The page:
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Making Snowy Night Cushions

Last year I was completely stumped as to what to get my family for Christmas. It was getting into late November, and because of Corona, I wasn't able to see them, so had to send their presents by post. I'd been doing some festive painting in the weeks before to be made into Christmas cards, and had a brainwave - I could print these paintings onto fabric and make cushion covers for my family!

These cushion covers went down so well, that my mother-in-law had people asking where they could buy some! This year, I've started (a lot) earlier, and am selling them on my shop!

Here's what's gone into making these cushions in case you want to have a go too!

To start, it's worth noting that all the cushions I sell are handmade with love. There's been some trial and error due to the fact that I'm completely self-taught when it comes to both watercolour painting and sewing, but I got there in the end. All of the cushions are finished with a zip and piping around all of the edges, and all seams on the inside have been finished with an overlocker to keep away any stray fibres.

For the two cushion covers I call Snowy Night, I was inspired by Nordic landscapes. White houses with brightly coloured roofs are commonplace, and, for me, the churches were a nod to Vík, in Iceland, where there's a famous church with a bright, red roof that stands out against the landscape.

The effect created by salt on wet watercolour paint
The effect created by salt on wet watercolour paint

For these cushions, the watercolours I used were Daniel Smiths Indanthrone Blue, a small amount of Winsor and Newton Cadmium Red and Dr. PH Martin's Bleedproof White to create the effect of falling snow. For the beautiful, branching effect in the background, I sprinkled salt onto the wet paint and let it dry. When the painting part was complete and dry, I added the snow on the trees and buildings with a paintbrush, then flicked more of Dr. PH Martin's Bleedproof White over the painting with a toothbrush, giving the effect of falling snowflakes.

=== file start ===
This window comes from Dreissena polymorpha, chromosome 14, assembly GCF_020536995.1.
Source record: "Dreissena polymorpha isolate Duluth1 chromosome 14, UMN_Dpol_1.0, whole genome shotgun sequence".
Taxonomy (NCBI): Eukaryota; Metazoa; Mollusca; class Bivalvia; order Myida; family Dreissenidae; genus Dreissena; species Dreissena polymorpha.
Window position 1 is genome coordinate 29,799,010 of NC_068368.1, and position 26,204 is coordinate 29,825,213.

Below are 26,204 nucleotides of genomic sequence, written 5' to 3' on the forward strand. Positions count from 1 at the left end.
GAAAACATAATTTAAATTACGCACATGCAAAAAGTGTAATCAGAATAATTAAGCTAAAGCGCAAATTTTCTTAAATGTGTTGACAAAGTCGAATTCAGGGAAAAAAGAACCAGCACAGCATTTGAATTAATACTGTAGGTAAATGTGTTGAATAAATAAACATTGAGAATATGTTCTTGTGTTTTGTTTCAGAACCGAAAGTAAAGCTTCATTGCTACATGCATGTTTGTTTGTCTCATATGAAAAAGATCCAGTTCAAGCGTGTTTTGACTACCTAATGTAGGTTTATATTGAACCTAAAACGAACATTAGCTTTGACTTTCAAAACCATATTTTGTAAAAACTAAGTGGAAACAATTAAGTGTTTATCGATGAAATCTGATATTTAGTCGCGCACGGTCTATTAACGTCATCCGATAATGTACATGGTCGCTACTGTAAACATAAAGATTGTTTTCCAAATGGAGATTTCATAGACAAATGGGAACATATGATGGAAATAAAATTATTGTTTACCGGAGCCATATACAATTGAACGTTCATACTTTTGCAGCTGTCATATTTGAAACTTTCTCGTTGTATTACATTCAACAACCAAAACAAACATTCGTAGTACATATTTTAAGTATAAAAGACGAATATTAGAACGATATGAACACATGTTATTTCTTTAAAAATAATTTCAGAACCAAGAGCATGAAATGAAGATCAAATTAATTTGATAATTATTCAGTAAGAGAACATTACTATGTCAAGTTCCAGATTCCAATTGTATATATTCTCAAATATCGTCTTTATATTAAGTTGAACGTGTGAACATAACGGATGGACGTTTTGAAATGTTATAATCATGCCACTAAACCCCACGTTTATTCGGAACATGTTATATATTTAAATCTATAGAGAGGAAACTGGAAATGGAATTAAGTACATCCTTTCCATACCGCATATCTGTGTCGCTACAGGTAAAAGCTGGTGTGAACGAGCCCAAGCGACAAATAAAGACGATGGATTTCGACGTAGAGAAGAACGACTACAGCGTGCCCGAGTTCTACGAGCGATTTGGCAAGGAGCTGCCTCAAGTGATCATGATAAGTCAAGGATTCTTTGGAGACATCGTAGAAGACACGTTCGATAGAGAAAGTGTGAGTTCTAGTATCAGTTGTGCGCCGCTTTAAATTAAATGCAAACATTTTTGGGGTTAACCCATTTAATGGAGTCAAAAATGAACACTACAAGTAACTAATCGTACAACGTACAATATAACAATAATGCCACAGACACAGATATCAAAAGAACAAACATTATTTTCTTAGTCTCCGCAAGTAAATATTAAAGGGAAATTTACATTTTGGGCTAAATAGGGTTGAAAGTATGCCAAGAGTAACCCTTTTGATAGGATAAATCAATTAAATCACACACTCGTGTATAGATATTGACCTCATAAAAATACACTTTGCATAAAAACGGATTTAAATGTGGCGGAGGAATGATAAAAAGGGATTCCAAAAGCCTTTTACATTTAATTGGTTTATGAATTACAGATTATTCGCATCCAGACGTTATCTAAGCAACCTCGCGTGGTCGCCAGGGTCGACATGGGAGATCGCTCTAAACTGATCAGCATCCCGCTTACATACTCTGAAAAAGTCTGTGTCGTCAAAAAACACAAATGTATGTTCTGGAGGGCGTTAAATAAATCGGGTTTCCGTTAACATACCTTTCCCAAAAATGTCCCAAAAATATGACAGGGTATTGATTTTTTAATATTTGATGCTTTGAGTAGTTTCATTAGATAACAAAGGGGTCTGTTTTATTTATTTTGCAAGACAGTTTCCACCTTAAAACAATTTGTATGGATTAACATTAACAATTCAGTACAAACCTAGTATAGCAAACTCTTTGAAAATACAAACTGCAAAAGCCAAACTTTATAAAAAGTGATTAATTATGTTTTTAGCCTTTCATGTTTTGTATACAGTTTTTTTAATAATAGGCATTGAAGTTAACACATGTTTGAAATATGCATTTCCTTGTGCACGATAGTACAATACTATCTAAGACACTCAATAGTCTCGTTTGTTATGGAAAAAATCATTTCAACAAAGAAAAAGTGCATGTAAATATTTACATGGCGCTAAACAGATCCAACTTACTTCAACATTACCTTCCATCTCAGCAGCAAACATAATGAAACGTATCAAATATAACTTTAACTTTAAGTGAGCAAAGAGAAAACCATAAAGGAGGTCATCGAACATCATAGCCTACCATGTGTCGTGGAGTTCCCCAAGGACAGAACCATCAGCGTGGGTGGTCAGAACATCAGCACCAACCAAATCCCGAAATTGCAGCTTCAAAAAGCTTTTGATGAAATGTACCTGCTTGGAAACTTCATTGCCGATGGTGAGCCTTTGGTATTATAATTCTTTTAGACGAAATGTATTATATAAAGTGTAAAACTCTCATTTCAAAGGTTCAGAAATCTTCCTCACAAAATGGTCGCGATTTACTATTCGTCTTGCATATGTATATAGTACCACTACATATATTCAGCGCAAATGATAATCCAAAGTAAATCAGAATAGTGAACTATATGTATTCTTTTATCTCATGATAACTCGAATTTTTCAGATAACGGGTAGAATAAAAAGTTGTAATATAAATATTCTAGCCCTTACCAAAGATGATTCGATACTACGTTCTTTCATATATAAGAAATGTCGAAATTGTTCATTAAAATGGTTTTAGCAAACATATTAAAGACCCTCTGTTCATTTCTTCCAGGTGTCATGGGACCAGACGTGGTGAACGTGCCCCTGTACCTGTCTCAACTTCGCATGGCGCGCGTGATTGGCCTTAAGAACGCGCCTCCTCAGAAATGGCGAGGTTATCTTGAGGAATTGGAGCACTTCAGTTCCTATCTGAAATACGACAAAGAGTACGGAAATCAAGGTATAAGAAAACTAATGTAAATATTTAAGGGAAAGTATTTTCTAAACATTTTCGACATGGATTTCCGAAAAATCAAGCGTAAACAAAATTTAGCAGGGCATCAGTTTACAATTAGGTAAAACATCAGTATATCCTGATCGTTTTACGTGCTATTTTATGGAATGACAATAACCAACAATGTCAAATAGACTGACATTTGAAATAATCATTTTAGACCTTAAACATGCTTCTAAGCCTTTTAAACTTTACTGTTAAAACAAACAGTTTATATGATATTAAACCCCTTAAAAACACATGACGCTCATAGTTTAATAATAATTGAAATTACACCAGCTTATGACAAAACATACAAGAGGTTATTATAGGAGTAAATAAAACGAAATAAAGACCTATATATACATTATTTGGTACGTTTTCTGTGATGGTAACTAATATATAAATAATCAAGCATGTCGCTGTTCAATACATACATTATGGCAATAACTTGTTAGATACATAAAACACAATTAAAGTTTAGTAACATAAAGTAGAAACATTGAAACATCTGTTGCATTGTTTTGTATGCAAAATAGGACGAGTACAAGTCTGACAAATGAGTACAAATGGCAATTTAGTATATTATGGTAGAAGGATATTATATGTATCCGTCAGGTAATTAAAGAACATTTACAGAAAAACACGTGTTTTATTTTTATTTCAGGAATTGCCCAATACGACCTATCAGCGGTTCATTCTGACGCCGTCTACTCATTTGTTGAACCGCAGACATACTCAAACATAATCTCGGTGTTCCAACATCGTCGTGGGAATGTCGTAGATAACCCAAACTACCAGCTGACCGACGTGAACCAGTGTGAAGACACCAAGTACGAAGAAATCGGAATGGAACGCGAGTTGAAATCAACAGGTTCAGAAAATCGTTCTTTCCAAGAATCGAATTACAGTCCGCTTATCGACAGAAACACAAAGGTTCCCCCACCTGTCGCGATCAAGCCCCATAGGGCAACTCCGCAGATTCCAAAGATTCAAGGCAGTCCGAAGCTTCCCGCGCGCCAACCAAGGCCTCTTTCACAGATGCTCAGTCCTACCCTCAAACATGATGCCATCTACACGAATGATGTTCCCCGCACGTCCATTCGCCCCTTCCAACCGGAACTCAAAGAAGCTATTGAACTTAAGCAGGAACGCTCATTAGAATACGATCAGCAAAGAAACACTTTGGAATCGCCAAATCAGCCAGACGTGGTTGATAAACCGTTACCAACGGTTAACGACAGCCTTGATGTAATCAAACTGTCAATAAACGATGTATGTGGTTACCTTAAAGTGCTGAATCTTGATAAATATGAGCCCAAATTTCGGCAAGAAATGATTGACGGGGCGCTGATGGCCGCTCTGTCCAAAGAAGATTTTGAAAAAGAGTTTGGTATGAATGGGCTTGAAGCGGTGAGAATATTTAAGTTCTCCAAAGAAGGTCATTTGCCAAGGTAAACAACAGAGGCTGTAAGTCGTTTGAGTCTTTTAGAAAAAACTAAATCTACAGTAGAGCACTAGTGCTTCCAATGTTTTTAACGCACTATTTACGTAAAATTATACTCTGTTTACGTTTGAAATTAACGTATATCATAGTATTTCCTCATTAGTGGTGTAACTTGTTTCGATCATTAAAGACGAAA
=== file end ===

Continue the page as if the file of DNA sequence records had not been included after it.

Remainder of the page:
Now I have two paintings, I needed to look into getting them printed onto fabric. There are several companies who do this, but I went with Contrado as I've had some experience with them before, and it's always been a resounding success!

I wanted the cushion covers to be a standard size, and this time, I'm only selling them in 45 x 45cm. I want to be as respectful to the environment as possible and figured that a standard size will allow any potential customers to use cushions they have at home, so there's no need to buy new cushions, just the covers, creating less waste overall.

The next hurdle was to choose the fabric type. There's a wide variety of fabric choices, but I thought a satin/cotton blend sounded soft and luxurious, and loved it so much that I'm using it again this year!

The supplies needed for each cushion:

  • Printed fabric, 50 x 50cm (2.5cm seam allowance around each side of the painting)

  • Backing fabric, 50 x 50cm

  • Cord for piping, roughly 190cm long and 3mm thick